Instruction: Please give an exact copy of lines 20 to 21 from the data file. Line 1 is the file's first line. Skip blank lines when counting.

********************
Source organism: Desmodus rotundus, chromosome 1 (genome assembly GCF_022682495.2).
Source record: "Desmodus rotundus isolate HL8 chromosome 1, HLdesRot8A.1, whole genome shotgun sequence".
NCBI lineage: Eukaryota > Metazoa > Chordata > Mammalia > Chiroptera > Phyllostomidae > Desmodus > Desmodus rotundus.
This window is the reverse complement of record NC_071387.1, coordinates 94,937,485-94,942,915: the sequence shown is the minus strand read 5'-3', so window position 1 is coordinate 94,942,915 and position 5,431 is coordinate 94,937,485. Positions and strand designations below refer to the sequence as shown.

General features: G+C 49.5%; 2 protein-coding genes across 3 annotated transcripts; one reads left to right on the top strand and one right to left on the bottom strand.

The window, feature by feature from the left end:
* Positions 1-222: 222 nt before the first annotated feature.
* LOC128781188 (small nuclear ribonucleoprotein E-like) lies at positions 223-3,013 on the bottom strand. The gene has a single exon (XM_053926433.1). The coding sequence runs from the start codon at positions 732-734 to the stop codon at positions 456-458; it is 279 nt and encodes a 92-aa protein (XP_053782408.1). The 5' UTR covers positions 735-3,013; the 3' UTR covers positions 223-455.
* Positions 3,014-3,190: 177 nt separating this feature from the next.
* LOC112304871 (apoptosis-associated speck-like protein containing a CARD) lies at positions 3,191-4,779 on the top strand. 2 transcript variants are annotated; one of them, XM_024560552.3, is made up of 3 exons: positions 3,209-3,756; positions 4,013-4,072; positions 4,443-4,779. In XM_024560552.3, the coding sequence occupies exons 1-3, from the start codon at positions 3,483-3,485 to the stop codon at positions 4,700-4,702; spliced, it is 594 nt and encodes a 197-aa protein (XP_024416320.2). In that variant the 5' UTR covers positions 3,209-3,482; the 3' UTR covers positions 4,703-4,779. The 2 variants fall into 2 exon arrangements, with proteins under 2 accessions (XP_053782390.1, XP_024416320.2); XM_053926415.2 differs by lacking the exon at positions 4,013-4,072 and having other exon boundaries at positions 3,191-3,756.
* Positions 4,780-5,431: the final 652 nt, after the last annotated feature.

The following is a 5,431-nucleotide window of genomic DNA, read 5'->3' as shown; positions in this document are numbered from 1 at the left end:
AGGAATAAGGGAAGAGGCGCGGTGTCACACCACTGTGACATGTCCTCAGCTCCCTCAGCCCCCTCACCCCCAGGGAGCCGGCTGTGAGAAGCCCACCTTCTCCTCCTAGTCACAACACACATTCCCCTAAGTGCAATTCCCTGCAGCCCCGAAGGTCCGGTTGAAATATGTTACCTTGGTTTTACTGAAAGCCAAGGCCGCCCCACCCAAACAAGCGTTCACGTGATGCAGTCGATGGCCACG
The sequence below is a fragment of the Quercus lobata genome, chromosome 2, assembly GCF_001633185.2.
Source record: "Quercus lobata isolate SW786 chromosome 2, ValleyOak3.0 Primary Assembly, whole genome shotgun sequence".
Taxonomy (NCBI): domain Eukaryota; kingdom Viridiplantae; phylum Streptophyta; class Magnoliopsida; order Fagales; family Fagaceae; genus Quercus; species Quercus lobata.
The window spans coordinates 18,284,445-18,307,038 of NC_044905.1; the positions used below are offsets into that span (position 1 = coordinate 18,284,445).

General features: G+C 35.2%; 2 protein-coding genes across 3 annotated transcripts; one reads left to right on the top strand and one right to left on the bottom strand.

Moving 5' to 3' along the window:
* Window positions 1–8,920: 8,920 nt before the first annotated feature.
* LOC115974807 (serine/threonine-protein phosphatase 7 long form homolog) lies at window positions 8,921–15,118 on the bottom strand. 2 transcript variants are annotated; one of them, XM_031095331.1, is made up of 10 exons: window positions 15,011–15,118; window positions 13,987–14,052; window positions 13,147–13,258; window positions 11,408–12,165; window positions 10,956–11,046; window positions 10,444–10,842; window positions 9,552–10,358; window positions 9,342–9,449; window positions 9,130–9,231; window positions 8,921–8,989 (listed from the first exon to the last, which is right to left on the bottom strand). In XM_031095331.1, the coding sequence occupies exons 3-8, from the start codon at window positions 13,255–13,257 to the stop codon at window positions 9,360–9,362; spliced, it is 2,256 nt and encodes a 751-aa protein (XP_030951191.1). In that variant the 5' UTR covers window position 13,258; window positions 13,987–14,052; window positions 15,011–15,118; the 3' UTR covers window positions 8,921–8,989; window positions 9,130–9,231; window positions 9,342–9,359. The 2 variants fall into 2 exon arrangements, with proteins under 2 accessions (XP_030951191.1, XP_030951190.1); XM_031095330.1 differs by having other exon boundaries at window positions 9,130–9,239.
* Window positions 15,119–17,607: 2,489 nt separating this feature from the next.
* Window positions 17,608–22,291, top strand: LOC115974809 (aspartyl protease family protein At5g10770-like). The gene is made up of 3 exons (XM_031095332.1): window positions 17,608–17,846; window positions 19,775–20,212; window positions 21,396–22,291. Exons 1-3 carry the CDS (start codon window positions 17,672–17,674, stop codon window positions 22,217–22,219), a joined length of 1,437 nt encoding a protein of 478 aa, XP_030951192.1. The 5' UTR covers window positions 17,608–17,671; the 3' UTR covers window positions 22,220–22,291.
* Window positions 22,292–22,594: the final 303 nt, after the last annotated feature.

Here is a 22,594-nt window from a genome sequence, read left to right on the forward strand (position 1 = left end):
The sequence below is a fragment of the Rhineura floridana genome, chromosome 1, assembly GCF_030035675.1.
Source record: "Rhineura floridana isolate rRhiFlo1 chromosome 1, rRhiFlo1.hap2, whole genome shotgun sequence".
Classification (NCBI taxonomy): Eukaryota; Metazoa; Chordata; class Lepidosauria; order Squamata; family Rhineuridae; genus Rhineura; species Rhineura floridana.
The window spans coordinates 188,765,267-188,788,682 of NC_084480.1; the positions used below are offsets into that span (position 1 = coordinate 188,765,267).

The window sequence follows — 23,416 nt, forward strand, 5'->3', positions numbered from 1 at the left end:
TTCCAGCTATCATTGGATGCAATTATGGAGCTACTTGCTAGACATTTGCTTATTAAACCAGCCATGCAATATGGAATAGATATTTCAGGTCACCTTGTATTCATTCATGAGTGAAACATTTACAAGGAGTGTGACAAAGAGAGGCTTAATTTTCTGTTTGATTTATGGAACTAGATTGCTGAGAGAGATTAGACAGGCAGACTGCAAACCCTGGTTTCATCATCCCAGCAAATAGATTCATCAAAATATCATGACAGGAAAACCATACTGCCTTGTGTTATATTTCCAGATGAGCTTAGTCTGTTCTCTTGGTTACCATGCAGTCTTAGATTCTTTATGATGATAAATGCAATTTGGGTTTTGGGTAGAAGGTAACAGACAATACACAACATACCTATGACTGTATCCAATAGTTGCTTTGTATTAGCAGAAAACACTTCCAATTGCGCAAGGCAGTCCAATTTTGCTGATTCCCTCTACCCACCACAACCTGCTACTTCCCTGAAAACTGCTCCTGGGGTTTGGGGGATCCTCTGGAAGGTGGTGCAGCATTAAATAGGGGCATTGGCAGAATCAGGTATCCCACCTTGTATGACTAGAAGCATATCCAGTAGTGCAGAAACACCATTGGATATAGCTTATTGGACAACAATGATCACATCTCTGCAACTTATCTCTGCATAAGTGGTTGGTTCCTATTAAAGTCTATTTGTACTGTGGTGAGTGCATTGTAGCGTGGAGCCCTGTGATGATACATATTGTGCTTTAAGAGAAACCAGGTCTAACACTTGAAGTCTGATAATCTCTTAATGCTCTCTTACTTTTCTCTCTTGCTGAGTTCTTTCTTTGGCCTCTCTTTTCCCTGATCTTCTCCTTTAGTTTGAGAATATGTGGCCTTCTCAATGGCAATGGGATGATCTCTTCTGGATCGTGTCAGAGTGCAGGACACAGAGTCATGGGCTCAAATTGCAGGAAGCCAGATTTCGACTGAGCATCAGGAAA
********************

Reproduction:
* Window positions 1–8,920: 8,920 nt before the first annotated feature.
* LOC115974807 (serine/threonine-protein phosphatase 7 long form homolog) lies at window positions 8,921–15,118 on the bottom strand. 2 transcript variants are annotated; one of them, XM_031095331.1, is made up of 10 exons: window positions 15,011–15,118; window positions 13,987–14,052; window positions 13,147–13,258; window positions 11,408–12,165; window positions 10,956–11,046; window positions 10,444–10,842; window positions 9,552–10,358; window positions 9,342–9,449; window positions 9,130–9,231; window positions 8,921–8,989 (listed from the first exon to the last, which is right to left on the bottom strand). In XM_031095331.1, the coding sequence occupies exons 3-8, from the start codon at window positions 13,255–13,257 to the stop codon at window positions 9,360–9,362; spliced, it is 2,256 nt and encodes a 751-aa protein (XP_030951191.1). In that variant the 5' UTR covers window position 13,258; window positions 13,987–14,052; window positions 15,011–15,118; the 3' UTR covers window positions 8,921–8,989; window positions 9,130–9,231; window positions 9,342–9,359. The 2 variants fall into 2 exon arrangements, with proteins under 2 accessions (XP_030951191.1, XP_030951190.1); XM_031095330.1 differs by having other exon boundaries at window positions 9,130–9,239.